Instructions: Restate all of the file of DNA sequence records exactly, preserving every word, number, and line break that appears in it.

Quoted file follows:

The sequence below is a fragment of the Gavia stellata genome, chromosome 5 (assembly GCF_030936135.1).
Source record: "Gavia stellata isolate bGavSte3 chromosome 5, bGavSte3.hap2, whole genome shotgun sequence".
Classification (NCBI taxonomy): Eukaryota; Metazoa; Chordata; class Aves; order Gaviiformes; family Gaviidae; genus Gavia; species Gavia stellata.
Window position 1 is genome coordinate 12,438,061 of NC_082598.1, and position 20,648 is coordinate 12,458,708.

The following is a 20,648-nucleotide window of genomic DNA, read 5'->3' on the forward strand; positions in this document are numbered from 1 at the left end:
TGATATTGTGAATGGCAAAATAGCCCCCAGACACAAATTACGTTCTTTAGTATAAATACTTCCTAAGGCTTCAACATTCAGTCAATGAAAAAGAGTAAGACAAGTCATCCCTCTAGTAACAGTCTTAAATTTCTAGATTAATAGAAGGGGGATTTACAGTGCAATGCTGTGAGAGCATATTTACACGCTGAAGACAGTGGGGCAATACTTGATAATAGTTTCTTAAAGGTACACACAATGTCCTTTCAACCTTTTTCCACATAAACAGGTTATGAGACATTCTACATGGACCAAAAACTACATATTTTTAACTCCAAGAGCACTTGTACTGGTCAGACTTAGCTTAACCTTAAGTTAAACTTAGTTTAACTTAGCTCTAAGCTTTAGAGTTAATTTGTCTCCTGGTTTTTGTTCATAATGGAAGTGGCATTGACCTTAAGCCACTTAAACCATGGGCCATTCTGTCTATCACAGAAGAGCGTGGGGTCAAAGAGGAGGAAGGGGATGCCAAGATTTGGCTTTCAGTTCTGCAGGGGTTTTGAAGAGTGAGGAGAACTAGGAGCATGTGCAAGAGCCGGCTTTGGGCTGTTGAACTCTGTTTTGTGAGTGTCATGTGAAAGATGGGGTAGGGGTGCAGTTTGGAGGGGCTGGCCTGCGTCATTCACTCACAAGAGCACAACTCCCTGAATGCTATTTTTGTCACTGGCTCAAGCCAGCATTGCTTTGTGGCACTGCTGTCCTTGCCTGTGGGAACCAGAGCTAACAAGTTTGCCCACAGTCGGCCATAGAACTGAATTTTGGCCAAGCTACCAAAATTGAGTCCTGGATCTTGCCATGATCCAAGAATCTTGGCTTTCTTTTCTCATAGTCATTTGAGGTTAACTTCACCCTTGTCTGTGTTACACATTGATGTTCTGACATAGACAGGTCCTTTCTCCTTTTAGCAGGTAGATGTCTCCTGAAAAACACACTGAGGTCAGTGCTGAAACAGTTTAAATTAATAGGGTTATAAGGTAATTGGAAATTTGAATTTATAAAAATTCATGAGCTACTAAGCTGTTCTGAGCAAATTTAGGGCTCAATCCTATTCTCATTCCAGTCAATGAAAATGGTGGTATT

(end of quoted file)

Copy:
The sequence below is a fragment of the Gavia stellata genome, chromosome 5 (assembly GCF_030936135.1).
Source record: "Gavia stellata isolate bGavSte3 chromosome 5, bGavSte3.hap2, whole genome shotgun sequence".
Classification (NCBI taxonomy): Eukaryota; Metazoa; Chordata; class Aves; order Gaviiformes; family Gaviidae; genus Gavia; species Gavia stellata.
Window position 1 is genome coordinate 12,438,061 of NC_082598.1, and position 20,648 is coordinate 12,458,708.

The following is a 20,648-nucleotide window of genomic DNA, read 5'->3' on the forward strand; positions in this document are numbered from 1 at the left end:
TGATATTGTGAATGGCAAAATAGCCCCCAGACACAAATTACGTTCTTTAGTATAAATACTTCCTAAGGCTTCAACATTCAGTCAATGAAAAAGAGTAAGACAAGTCATCCCTCTAGTAACAGTCTTAAATTTCTAGATTAATAGAAGGGGGATTTACAGTGCAATGCTGTGAGAGCATATTTACACGCTGAAGACAGTGGGGCAATACTTGATAATAGTTTCTTAAAGGTACACACAATGTCCTTTCAACCTTTTTCCACATAAACAGGTTATGAGACATTCTACATGGACCAAAAACTACATATTTTTAACTCCAAGAGCACTTGTACTGGTCAGACTTAGCTTAACCTTAAGTTAAACTTAGTTTAACTTAGCTCTAAGCTTTAGAGTTAATTTGTCTCCTGGTTTTTGTTCATAATGGAAGTGGCATTGACCTTAAGCCACTTAAACCATGGGCCATTCTGTCTATCACAGAAGAGCGTGGGGTCAAAGAGGAGGAAGGGGATGCCAAGATTTGGCTTTCAGTTCTGCAGGGGTTTTGAAGAGTGAGGAGAACTAGGAGCATGTGCAAGAGCCGGCTTTGGGCTGTTGAACTCTGTTTTGTGAGTGTCATGTGAAAGATGGGGTAGGGGTGCAGTTTGGAGGGGCTGGCCTGCGTCATTCACTCACAAGAGCACAACTCCCTGAATGCTATTTTTGTCACTGGCTCAAGCCAGCATTGCTTTGTGGCACTGCTGTCCTTGCCTGTGGGAACCAGAGCTAACAAGTTTGCCCACAGTCGGCCATAGAACTGAATTTTGGCCAAGCTACCAAAATTGAGTCCTGGATCTTGCCATGATCCAAGAATCTTGGCTTTCTTTTCTCATAGTCATTTGAGGTTAACTTCACCCTTGTCTGTGTTACACATTGATGTTCTGACATAGACAGGTCCTTTCTCCTTTTAGCAGGTAGATGTCTCCTGAAAAACACACTGAGGTCAGTGCTGAAACAGTTTAAATTAATAGGGTTATAAGGTAATTGGAAATTTGAATTTATAAAAATTCATGAGCTACTAAGCTGTTCTGAGCAAATTTAGGGCTCAATCCTATTCTCATTCCAGTCAATGAAAATGGTGGTATT